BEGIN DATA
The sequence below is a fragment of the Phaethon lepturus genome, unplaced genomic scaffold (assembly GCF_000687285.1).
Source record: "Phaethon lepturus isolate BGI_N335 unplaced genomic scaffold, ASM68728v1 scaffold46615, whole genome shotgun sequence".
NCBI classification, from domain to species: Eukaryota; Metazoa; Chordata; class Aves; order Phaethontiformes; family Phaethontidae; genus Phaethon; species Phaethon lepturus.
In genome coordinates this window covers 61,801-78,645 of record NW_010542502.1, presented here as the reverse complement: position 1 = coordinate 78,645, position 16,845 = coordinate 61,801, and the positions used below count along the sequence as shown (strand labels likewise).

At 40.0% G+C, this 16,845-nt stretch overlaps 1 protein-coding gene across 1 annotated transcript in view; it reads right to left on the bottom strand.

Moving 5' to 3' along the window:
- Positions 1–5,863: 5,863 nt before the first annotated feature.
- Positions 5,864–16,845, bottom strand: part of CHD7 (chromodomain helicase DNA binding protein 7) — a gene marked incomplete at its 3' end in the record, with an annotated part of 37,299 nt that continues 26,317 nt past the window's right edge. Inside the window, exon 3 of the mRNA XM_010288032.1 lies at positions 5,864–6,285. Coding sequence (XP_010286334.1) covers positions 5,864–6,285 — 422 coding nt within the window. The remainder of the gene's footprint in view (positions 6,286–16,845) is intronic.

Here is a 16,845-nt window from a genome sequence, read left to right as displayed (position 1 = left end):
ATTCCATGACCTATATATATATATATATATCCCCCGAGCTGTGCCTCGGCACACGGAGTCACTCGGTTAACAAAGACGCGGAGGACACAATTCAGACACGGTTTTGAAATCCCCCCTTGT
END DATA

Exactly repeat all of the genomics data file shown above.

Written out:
The sequence below is a fragment of the Phaethon lepturus genome, unplaced genomic scaffold (assembly GCF_000687285.1).
Source record: "Phaethon lepturus isolate BGI_N335 unplaced genomic scaffold, ASM68728v1 scaffold46615, whole genome shotgun sequence".
NCBI classification, from domain to species: Eukaryota; Metazoa; Chordata; class Aves; order Phaethontiformes; family Phaethontidae; genus Phaethon; species Phaethon lepturus.
In genome coordinates this window covers 61,801-78,645 of record NW_010542502.1, presented here as the reverse complement: position 1 = coordinate 78,645, position 16,845 = coordinate 61,801, and the positions used below count along the sequence as shown (strand labels likewise).

At 40.0% G+C, this 16,845-nt stretch overlaps 1 protein-coding gene across 1 annotated transcript in view; it reads right to left on the bottom strand.

Moving 5' to 3' along the window:
- Positions 1–5,863: 5,863 nt before the first annotated feature.
- Positions 5,864–16,845, bottom strand: part of CHD7 (chromodomain helicase DNA binding protein 7) — a gene marked incomplete at its 3' end in the record, with an annotated part of 37,299 nt that continues 26,317 nt past the window's right edge. Inside the window, exon 3 of the mRNA XM_010288032.1 lies at positions 5,864–6,285. Coding sequence (XP_010286334.1) covers positions 5,864–6,285 — 422 coding nt within the window. The remainder of the gene's footprint in view (positions 6,286–16,845) is intronic.

Here is a 16,845-nt window from a genome sequence, read left to right as displayed (position 1 = left end):
ATTCCATGACCTATATATATATATATATATCCCCCGAGCTGTGCCTCGGCACACGGAGTCACTCGGTTAACAAAGACGCGGAGGACACAATTCAGACACGGTTTTGAAATCCCCCCTTGT